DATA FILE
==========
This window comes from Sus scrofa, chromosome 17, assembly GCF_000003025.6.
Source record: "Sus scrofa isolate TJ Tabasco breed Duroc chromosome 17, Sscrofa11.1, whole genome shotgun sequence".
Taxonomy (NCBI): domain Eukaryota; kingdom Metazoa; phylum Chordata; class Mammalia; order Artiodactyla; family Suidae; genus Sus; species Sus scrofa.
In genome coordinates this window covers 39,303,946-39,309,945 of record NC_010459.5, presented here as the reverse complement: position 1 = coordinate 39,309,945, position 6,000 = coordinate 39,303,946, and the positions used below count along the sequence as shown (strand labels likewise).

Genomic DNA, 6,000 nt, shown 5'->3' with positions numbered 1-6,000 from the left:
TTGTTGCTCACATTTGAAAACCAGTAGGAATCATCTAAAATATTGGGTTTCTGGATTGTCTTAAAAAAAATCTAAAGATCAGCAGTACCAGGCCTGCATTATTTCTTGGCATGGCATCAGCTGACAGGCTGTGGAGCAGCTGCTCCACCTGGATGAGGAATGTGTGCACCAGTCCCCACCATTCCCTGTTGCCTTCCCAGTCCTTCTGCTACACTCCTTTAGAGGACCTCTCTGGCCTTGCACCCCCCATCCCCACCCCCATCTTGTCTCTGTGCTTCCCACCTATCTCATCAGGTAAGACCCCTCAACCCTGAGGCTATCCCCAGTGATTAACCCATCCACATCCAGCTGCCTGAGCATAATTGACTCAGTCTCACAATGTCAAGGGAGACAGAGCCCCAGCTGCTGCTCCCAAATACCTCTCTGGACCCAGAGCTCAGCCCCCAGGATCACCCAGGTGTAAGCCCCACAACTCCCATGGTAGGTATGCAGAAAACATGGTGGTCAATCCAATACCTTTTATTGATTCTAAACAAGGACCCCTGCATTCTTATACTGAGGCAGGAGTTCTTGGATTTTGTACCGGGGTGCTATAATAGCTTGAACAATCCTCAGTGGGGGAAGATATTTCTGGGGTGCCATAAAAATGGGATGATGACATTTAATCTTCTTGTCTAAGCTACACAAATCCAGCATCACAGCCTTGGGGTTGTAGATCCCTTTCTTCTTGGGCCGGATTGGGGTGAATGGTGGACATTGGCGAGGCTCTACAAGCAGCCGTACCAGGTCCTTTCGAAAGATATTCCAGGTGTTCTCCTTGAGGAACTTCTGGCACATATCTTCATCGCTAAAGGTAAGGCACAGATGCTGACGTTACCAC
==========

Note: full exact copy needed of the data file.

This window comes from Sus scrofa, chromosome 17, assembly GCF_000003025.6.
Source record: "Sus scrofa isolate TJ Tabasco breed Duroc chromosome 17, Sscrofa11.1, whole genome shotgun sequence".
Taxonomy (NCBI): domain Eukaryota; kingdom Metazoa; phylum Chordata; class Mammalia; order Artiodactyla; family Suidae; genus Sus; species Sus scrofa.
In genome coordinates this window covers 39,303,946-39,309,945 of record NC_010459.5, presented here as the reverse complement: position 1 = coordinate 39,309,945, position 6,000 = coordinate 39,303,946, and the positions used below count along the sequence as shown (strand labels likewise).

Genomic DNA, 6,000 nt, shown 5'->3' with positions numbered 1-6,000 from the left:
TTGTTGCTCACATTTGAAAACCAGTAGGAATCATCTAAAATATTGGGTTTCTGGATTGTCTTAAAAAAAATCTAAAGATCAGCAGTACCAGGCCTGCATTATTTCTTGGCATGGCATCAGCTGACAGGCTGTGGAGCAGCTGCTCCACCTGGATGAGGAATGTGTGCACCAGTCCCCACCATTCCCTGTTGCCTTCCCAGTCCTTCTGCTACACTCCTTTAGAGGACCTCTCTGGCCTTGCACCCCCCATCCCCACCCCCATCTTGTCTCTGTGCTTCCCACCTATCTCATCAGGTAAGACCCCTCAACCCTGAGGCTATCCCCAGTGATTAACCCATCCACATCCAGCTGCCTGAGCATAATTGACTCAGTCTCACAATGTCAAGGGAGACAGAGCCCCAGCTGCTGCTCCCAAATACCTCTCTGGACCCAGAGCTCAGCCCCCAGGATCACCCAGGTGTAAGCCCCACAACTCCCATGGTAGGTATGCAGAAAACATGGTGGTCAATCCAATACCTTTTATTGATTCTAAACAAGGACCCCTGCATTCTTATACTGAGGCAGGAGTTCTTGGATTTTGTACCGGGGTGCTATAATAGCTTGAACAATCCTCAGTGGGGGAAGATATTTCTGGGGTGCCATAAAAATGGGATGATGACATTTAATCTTCTTGTCTAAGCTACACAAATCCAGCATCACAGCCTTGGGGTTGTAGATCCCTTTCTTCTTGGGCCGGATTGGGGTGAATGGTGGACATTGGCGAGGCTCTACAAGCAGCCGTACCAGGTCCTTTCGAAAGATATTCCAGGTGTTCTCCTTGAGGAACTTCTGGCACATATCTTCATCGCTAAAGGTAAGGCACAGATGCTGACGTTACCAC